I was so out of step as to be appalled when I heard that a football game, or a TV drama finale, or a televised concert reached an audience of eighty million, or whatever astronomical figure it might be. I didn’t find this inspiring; I found it horrifying. I hated think of all those people sitting in their front rooms and watching the same programme at the same time. I worried the precedent might become the norm. I thought it was a sinister trend; from the days when our grandparents (as they constantly reminded us) made their own entertainment, to the state of affairs where various cliques were entertaining various masses, to an ultimate scenario where everybody in the world was being entertained by the same handful of people.

But, you say (or maybe you don’t say, but some people say), the internet has reversed this trend. Now the millions make their own entertainment in cyberspace, and fogies like you complain about that. Now the mass audience had been fragmented into the readership of a million different blogs and websites, and you still pour forth your jeremiads. There’s no pleasing you.

I see the force of this argument. But it doesn’t dispel my techno-unease. I see no reason why one shouldn’t have reservations about different technologies on entirely different grounds. When it comes to the internet, I worry about its tendency to eliminate time and space. As CS Lewis said in Surprised by Joy:

“The truest and most horrible claim made for modern transport is that it “annihilates space”. It does. It annihilates one of the most glorious gifts we have been given. It is a vile inflation which lowers the value of distance, so that a modern boy travels a hundred miles with less sense of liberation and pilgrimage and adventure than his father got from travelling ten. Of course if a man hates space and wants it to be annihilated, that is another matter. Why not creep into his coffin at once? There is little enough space there.”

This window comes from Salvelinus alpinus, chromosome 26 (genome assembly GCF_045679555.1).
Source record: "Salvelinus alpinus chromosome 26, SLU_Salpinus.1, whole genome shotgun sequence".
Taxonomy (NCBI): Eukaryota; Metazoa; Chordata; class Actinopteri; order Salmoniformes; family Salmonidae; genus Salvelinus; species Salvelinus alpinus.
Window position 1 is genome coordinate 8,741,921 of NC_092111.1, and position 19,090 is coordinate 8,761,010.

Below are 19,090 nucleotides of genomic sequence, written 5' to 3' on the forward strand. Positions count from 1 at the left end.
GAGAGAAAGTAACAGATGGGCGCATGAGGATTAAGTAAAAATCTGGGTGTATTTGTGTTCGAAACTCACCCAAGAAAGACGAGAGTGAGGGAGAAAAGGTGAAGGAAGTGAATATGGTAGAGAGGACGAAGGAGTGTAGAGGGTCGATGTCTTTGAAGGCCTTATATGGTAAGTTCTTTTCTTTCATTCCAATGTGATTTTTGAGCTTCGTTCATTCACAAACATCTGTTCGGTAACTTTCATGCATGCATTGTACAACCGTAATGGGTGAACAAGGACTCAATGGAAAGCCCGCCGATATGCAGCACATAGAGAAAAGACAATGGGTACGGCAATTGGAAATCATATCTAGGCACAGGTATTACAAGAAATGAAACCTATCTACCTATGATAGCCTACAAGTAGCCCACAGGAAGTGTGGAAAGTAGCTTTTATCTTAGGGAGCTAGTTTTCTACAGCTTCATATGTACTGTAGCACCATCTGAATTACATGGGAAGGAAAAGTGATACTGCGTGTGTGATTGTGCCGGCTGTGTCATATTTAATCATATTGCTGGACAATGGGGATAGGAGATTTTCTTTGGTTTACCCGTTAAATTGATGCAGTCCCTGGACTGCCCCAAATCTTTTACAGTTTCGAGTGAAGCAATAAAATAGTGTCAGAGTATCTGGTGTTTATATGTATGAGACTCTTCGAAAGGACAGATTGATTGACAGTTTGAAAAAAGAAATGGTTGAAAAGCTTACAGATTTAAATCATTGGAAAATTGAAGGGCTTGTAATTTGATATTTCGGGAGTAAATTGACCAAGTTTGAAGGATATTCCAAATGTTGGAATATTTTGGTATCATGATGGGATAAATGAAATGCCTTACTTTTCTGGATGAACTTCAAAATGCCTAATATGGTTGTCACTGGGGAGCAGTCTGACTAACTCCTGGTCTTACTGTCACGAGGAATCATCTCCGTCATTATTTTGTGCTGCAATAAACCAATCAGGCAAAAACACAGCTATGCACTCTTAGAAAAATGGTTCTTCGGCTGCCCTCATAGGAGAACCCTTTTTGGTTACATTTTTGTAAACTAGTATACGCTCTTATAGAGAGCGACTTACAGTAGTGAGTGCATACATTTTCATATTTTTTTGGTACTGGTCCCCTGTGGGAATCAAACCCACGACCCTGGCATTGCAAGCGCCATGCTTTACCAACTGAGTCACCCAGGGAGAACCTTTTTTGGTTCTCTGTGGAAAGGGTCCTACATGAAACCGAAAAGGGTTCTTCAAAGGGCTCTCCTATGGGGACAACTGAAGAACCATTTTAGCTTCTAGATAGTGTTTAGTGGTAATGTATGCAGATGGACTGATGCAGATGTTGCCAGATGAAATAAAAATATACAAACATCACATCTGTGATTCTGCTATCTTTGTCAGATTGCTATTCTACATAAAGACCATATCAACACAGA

In just the same way, when we are plugged in to the internet, we are only a click away from anything we desire; a complete list of Venezualan Presidents, the e-text of Huckleberry Finn, a discussion forum on antique paperweights. We don’t have to walk to the library anymore. We don’t even have to walk to the bookshelf. Nobody has to have a pub argument about the best-selling single in chart history; someone is sure to have an i-phone, or a Blackberry. It’s only a slight exaggeration to say that nobody is ever alone anymore. Nobody has to wait anymore. Nobody has to wonder anymore, when everything you need to know is at your fingertips. I worry about this. I worry about it a lot.

Isn’t it ironic to write a blog post criticising the internet? Yes, it is. I have been wondering whether the GK Chesterton Society of Ireland should have an internet presence; whether it is, in fact, unChestertonian. But Chesterton (as the book from which my first paragraph is taken makes clear) was never opposed to technology in itself; he simply reserved the right (and society’s right) to limit its use. Also, it is true that the Holy Father himself has encouraged Catholics to make their presence felt in cyberspace. For those reasons,a nd since people have been kind enough to read and follow it, the blog will continue—for better or worse!